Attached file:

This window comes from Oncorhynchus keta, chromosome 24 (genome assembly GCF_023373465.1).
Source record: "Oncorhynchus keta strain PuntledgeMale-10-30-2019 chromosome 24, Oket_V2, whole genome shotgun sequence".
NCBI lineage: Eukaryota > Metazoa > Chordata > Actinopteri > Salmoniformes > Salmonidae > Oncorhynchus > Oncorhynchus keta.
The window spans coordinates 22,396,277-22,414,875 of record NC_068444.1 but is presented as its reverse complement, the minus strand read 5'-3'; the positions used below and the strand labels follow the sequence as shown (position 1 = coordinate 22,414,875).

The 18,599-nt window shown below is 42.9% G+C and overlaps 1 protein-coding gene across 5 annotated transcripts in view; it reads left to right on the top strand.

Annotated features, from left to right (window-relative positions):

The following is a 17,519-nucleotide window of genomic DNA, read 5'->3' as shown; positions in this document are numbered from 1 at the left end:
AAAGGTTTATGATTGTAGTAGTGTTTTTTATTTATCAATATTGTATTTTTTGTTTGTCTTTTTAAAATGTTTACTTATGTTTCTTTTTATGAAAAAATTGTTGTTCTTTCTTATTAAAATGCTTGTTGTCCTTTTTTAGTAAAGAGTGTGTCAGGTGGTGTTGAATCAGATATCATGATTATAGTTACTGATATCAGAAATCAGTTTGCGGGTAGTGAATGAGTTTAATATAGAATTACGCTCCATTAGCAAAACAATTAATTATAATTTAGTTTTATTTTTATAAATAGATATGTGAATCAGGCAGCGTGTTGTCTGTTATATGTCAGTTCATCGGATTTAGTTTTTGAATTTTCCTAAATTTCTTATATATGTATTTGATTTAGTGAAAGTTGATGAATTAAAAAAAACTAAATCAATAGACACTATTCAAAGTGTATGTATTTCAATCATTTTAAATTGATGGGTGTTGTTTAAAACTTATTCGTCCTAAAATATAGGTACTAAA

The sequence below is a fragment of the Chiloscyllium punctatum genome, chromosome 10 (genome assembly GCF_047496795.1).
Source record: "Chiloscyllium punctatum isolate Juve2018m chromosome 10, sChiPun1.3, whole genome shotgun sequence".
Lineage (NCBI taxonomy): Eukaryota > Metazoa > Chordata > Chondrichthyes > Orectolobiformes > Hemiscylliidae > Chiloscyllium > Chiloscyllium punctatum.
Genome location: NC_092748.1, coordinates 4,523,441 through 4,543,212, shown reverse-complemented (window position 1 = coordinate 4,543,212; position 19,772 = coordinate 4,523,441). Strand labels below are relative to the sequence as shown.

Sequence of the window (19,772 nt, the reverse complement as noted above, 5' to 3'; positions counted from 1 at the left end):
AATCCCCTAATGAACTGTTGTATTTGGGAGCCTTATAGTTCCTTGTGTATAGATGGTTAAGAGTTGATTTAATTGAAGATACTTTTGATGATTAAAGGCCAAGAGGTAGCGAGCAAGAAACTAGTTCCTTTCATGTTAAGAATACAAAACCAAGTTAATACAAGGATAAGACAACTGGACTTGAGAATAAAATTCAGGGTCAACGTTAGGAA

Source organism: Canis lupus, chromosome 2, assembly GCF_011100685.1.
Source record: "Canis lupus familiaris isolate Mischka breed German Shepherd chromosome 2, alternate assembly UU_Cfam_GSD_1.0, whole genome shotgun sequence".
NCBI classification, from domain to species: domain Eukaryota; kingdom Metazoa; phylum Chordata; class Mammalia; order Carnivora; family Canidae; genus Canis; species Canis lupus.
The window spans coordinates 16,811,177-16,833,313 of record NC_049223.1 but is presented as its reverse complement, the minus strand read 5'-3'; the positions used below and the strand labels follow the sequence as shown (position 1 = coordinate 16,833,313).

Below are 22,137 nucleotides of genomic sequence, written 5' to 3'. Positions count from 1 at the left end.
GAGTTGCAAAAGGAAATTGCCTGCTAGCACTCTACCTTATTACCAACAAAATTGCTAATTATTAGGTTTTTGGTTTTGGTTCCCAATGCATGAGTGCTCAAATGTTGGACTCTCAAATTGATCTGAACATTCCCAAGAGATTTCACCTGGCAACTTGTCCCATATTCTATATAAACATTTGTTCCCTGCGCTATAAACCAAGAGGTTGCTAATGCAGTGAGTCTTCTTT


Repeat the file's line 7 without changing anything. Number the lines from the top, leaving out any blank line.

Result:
The following is a 17,519-nucleotide window of genomic DNA, read 5'->3' as shown; positions in this document are numbered from 1 at the left end: